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Image of Photograph of Cormac Devlin

Healthcare for migrants: student co-publishes book chapter

Cormac Devlin (2015) has co-published a book chapter on healthcare for migrants with Dr Sarah Steele, Senior Research Associate and Deputy Director of the Intellectual Forum.

After graduating in Law last summer, he is now a BCL student at the University of Oxford. The chapter was co-written in 2017 during his time as an Intellectual Forum research intern. Cormac's research focused on migration law and policy, in particular migrant entitlement to NHS healthcare and the asylum procedure for transgender applicants. 

Cormac talked to us about the internship and publication.

How would you explain the book chapter to someone you met on the bus?

Entitlement to healthcare in the UK seems simple. The NHS provides a service which is available to all. Access to NHS services is based on an individual’s clinical need rather than their ability to pay. However, the picture is complicated for migrants who are not 'ordinarily resident' in the UK. The chapter seeks to explain who is entitled to free NHS healthcare and who has to pay.

What impact do you hope the chapter will have?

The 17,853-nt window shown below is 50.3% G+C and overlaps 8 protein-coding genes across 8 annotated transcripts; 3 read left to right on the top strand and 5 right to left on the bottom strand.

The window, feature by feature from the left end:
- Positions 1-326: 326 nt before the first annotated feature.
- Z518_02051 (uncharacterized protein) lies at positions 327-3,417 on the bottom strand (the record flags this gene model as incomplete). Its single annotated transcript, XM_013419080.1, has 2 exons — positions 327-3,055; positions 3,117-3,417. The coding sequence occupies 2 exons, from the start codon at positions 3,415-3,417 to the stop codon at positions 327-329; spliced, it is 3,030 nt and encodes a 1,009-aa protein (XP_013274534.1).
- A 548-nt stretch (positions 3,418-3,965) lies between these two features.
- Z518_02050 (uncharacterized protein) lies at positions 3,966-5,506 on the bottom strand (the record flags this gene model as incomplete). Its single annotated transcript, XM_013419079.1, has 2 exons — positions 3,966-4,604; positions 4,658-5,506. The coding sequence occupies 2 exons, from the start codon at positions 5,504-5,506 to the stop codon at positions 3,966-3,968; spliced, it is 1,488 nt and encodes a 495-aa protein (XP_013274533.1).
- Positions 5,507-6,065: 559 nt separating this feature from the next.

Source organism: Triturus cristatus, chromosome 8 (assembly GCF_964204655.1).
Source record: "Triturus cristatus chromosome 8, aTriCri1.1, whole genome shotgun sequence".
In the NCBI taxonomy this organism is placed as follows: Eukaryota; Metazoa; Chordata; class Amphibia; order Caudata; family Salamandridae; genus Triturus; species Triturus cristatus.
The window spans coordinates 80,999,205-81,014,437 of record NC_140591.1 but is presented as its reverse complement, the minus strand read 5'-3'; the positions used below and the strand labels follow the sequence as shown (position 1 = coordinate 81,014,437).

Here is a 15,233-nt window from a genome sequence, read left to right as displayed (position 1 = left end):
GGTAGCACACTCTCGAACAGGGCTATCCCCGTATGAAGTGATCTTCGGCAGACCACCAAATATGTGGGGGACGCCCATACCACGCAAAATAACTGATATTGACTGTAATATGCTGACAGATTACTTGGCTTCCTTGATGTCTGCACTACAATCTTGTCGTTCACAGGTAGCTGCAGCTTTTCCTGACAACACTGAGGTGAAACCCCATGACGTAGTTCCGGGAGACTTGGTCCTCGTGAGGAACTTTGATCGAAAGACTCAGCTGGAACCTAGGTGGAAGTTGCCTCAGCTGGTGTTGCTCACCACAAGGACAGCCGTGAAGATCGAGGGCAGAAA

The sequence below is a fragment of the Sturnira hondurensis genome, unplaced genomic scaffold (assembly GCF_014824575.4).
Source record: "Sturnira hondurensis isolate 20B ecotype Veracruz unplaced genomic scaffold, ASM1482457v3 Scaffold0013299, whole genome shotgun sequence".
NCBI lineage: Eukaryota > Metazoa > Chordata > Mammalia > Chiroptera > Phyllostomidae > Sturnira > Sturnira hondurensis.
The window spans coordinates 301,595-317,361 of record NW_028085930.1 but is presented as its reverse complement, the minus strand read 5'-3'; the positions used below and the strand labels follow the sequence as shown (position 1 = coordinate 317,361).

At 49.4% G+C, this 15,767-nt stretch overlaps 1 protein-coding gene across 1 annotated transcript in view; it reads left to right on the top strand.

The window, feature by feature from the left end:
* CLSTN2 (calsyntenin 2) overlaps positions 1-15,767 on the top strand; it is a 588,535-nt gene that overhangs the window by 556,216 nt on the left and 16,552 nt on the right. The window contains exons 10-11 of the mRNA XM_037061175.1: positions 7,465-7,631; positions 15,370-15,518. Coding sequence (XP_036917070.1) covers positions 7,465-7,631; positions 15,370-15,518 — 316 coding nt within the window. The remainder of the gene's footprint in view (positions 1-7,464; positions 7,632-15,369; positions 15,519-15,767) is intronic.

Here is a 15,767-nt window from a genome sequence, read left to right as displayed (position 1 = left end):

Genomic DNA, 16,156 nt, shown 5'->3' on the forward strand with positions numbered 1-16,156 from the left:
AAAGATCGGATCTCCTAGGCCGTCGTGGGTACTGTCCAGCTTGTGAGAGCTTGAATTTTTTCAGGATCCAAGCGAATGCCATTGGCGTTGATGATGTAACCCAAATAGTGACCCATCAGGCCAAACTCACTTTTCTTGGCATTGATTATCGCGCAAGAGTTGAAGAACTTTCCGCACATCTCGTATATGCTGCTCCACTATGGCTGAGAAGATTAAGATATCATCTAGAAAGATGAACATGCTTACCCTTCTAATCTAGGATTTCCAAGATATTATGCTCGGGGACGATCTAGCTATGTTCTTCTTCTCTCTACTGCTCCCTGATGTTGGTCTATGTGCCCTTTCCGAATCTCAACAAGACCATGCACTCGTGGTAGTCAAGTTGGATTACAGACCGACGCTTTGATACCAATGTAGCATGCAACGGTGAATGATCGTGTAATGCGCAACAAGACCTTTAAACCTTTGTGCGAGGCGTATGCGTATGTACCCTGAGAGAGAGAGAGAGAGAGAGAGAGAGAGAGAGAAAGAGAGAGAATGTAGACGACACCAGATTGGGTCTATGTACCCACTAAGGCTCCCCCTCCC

Dr Steele and I hope that the chapter cuts through the complexity of the legislative and regulatory framework which governs migrant entitlement to NHS healthcare. We have, in other work, criticised the current charging regime as an example of the government’s policy to create a 'hostile environment' for migrants. Hopefully, this chapter will provide readers with the information they need to evaluate the fairness of healthcare policy in the UK. 

What did you study at Jesus College? 

I studied Law at Jesus and had the best time - it’s a great place to study and live. 

What did you do at the Intellectual Forum? 

I undertook a research internship at the IF. I was particularly interested in the intersection between immigration law and policy, so I explored issues such as transgender asylum applications and how the NHS safeguards modern slaves in the healthcare system.

The experience was really valuable as I got an insight into life in academia. I was also exposed to different disciplines in the social sciences, which enriched my research. 

What are you doing now?

I am currently studying for the BCL (Master’s degree in law) at Oxford, specialising in legal philosophy and labour law. 

What do you hope to do in future?

In the future I’d like to go into legal practice, hopefully as a barrister working in the field of employment law and human rights. 


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